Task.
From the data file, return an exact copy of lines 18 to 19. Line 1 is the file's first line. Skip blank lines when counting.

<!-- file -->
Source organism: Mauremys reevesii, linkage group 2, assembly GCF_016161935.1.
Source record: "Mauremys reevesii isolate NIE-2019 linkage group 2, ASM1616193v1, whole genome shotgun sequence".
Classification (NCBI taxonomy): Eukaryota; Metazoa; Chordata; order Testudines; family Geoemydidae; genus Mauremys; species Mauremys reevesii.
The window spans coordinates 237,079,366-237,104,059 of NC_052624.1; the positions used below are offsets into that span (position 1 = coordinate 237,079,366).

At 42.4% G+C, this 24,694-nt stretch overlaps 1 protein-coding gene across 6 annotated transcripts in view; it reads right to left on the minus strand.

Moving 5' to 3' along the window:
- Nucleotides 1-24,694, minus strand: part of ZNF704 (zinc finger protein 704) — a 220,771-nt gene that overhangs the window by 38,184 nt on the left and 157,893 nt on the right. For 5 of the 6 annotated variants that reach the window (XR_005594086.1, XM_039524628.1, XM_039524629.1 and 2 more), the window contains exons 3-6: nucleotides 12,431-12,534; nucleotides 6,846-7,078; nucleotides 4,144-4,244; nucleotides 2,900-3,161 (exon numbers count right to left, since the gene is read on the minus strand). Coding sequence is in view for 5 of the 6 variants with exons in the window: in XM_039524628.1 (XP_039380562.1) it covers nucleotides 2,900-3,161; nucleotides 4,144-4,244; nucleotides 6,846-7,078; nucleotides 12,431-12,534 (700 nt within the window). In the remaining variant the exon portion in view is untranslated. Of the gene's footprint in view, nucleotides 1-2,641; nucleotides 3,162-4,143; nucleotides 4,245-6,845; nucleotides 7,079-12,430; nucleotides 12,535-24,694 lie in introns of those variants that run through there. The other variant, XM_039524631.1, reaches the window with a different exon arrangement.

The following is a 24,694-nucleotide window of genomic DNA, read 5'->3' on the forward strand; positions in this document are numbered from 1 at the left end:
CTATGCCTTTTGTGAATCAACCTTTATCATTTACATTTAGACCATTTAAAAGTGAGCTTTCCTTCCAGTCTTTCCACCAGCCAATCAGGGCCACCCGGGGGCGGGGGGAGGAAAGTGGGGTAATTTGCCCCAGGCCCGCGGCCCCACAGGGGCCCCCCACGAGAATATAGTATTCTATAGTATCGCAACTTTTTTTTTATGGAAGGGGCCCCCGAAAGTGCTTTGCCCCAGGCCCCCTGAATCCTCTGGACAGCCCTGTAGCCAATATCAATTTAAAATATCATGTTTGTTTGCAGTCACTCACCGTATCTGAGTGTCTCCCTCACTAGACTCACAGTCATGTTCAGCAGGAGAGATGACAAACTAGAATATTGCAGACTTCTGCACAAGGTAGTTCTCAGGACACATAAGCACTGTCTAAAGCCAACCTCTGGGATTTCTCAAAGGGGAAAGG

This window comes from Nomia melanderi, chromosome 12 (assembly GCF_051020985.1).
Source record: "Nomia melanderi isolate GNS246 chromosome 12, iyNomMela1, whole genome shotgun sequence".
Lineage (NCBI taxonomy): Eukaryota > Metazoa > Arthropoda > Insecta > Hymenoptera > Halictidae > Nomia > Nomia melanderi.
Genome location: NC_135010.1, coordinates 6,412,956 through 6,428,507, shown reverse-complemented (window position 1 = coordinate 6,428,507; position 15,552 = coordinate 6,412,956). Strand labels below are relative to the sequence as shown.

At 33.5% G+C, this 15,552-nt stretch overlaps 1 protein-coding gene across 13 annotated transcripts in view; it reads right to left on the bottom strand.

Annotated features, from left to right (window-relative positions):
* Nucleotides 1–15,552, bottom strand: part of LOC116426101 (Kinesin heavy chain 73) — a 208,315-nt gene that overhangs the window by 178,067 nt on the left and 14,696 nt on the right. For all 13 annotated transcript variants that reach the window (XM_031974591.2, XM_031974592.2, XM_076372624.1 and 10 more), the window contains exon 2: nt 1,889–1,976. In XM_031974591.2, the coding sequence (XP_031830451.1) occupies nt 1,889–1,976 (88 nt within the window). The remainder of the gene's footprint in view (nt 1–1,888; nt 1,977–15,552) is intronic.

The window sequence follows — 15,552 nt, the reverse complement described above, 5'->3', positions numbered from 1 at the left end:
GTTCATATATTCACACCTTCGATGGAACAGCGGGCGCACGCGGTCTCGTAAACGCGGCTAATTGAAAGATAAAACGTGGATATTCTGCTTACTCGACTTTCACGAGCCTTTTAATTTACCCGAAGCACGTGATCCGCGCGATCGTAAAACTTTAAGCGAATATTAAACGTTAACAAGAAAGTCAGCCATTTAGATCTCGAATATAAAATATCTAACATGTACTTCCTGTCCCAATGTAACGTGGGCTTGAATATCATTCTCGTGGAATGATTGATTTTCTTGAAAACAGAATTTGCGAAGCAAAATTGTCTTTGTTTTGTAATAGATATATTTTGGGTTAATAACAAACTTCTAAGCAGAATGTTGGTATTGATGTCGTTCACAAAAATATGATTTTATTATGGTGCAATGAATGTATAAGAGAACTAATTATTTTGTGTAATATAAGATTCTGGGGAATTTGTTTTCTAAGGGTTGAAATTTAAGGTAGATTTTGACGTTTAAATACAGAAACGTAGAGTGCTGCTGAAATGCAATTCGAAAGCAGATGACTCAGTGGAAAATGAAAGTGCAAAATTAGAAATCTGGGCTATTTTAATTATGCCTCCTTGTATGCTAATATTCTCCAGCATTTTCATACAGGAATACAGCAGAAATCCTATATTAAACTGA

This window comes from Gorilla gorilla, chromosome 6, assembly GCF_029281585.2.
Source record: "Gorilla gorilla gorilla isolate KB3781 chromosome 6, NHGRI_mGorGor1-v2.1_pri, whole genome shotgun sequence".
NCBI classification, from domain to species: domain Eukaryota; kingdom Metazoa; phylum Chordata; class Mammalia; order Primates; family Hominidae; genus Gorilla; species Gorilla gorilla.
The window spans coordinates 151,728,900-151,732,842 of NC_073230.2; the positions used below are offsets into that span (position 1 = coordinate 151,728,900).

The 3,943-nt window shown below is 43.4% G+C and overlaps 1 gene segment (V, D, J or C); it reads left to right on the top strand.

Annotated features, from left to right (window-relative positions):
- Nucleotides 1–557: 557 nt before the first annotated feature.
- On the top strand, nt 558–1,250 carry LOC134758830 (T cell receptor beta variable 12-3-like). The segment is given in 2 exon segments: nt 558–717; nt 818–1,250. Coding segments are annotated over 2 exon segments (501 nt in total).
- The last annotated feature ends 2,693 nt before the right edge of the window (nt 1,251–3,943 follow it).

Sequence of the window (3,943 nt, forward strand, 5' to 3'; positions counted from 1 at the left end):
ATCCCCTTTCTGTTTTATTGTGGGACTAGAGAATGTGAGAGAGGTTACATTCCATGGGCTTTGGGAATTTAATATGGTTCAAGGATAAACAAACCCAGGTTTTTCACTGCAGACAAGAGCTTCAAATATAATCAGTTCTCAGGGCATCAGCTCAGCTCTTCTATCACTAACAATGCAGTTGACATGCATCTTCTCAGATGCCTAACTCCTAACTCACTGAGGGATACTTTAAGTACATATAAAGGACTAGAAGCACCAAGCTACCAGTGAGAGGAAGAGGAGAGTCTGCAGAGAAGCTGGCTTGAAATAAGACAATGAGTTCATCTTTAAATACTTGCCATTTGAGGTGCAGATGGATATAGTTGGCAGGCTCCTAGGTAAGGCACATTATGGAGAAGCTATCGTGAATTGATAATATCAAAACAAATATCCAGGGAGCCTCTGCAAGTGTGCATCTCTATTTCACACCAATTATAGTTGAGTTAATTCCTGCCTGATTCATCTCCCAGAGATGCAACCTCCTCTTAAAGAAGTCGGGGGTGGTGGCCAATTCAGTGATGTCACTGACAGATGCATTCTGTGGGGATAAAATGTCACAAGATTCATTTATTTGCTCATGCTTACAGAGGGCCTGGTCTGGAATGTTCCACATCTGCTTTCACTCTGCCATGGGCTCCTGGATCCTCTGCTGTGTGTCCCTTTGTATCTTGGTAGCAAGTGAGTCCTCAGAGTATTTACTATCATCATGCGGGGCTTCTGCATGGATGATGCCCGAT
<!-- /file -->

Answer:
GTTCATATATTCACACCTTCGATGGAACAGCGGGCGCACGCGGTCTCGTAAACGCGGCTAATTGAAAGATAAAACGTGGATATTCTGCTTACTCGACTTTCACGAGCCTTTTAATTTACCCGAAGCACGTGATCCGCGCGATCGTAAAACTTTAAGCGAATATTAAACGTTAACAAGAAAGTCAGCCATTTAGATCTCGAATATAAAATATCTAACATGTACTTCCTGTCCCAATGTAACGTGGGCTTGAATATCATTCTCGTGGAATGATTGATTTTCTTGAAAACAGAATTTGCGAAGCAAAATTGTCTTTGTTTTGTAATAGATATATTTTGGGTTAATAACAAACTTCTAAGCAGAATGTTGGTATTGATGTCGTTCACAAAAATATGATTTTATTATGGTGCAATGAATGTATAAGAGAACTAATTATTTTGTGTAATATAAGATTCTGGGGAATTTGTTTTCTAAGGGTTGAAATTTAAGGTAGATTTTGACGTTTAAATACAGAAACGTAGAGTGCTGCTGAAATGCAATTCGAAAGCAGATGACTCAGTGGAAAATGAAAGTGCAAAATTAGAAATCTGGGCTATTTTAATTATGCCTCCTTGTATGCTAATATTCTCCAGCATTTTCATACAGGAATACAGCAGAAATCCTATATTAAACTGA

This window comes from Gorilla gorilla, chromosome 6, assembly GCF_029281585.2.